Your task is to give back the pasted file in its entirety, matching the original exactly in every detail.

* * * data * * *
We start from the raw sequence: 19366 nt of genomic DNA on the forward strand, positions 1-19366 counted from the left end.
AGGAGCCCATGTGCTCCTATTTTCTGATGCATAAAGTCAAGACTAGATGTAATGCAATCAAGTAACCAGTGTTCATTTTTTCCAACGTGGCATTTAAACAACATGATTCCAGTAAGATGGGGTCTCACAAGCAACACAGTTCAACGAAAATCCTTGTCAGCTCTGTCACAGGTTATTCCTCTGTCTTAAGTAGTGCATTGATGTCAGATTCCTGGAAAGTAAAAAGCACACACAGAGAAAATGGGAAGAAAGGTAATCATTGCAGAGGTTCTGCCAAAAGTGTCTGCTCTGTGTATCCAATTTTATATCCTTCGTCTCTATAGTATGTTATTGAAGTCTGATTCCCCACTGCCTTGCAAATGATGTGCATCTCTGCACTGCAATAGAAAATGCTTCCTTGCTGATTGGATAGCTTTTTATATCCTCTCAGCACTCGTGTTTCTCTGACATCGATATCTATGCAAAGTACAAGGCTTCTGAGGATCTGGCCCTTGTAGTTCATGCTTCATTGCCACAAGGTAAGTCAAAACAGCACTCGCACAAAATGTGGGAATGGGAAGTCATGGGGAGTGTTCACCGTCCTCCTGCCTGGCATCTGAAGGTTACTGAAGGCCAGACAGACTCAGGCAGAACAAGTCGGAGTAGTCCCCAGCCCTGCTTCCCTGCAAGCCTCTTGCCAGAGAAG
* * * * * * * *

We start from the raw sequence: 19366 nt of genomic DNA on the forward strand, positions 1-19366 counted from the left end.
AGGAGCCCATGTGCTCCTATTTTCTGATGCATAAAGTCAAGACTAGATGTAATGCAATCAAGTAACCAGTGTTCATTTTTTCCAACGTGGCATTTAAACAACATGATTCCAGTAAGATGGGGTCTCACAAGCAACACAGTTCAACGAAAATCCTTGTCAGCTCTGTCACAGGTTATTCCTCTGTCTTAAGTAGTGCATTGATGTCAGATTCCTGGAAAGTAAAAAGCACACACAGAGAAAATGGGAAGAAAGGTAATCATTGCAGAGGTTCTGCCAAAAGTGTCTGCTCTGTGTATCCAATTTTATATCCTTCGTCTCTATAGTATGTTATTGAAGTCTGATTCCCCACTGCCTTGCAAATGATGTGCATCTCTGCACTGCAATAGAAAATGCTTCCTTGCTGATTGGATAGCTTTTTATATCCTCTCAGCACTCGTGTTTCTCTGACATCGATATCTATGCAAAGTACAAGGCTTCTGAGGATCTGGCCCTTGTAGTTCATGCTTCATTGCCACAAGGTAAGTCAAAACAGCACTCGCACAAAATGTGGGAATGGGAAGTCATGGGGAGTGTTCACCGTCCTCCTGCCTGGCATCTGAAGGTTACTGAAGGCCAGACAGACTCAGGCAGAACAAGTCGGAGTAGTCCCCAGCCCTGCTTCCCTGCAAGCCTCTTGCCAGAGAAG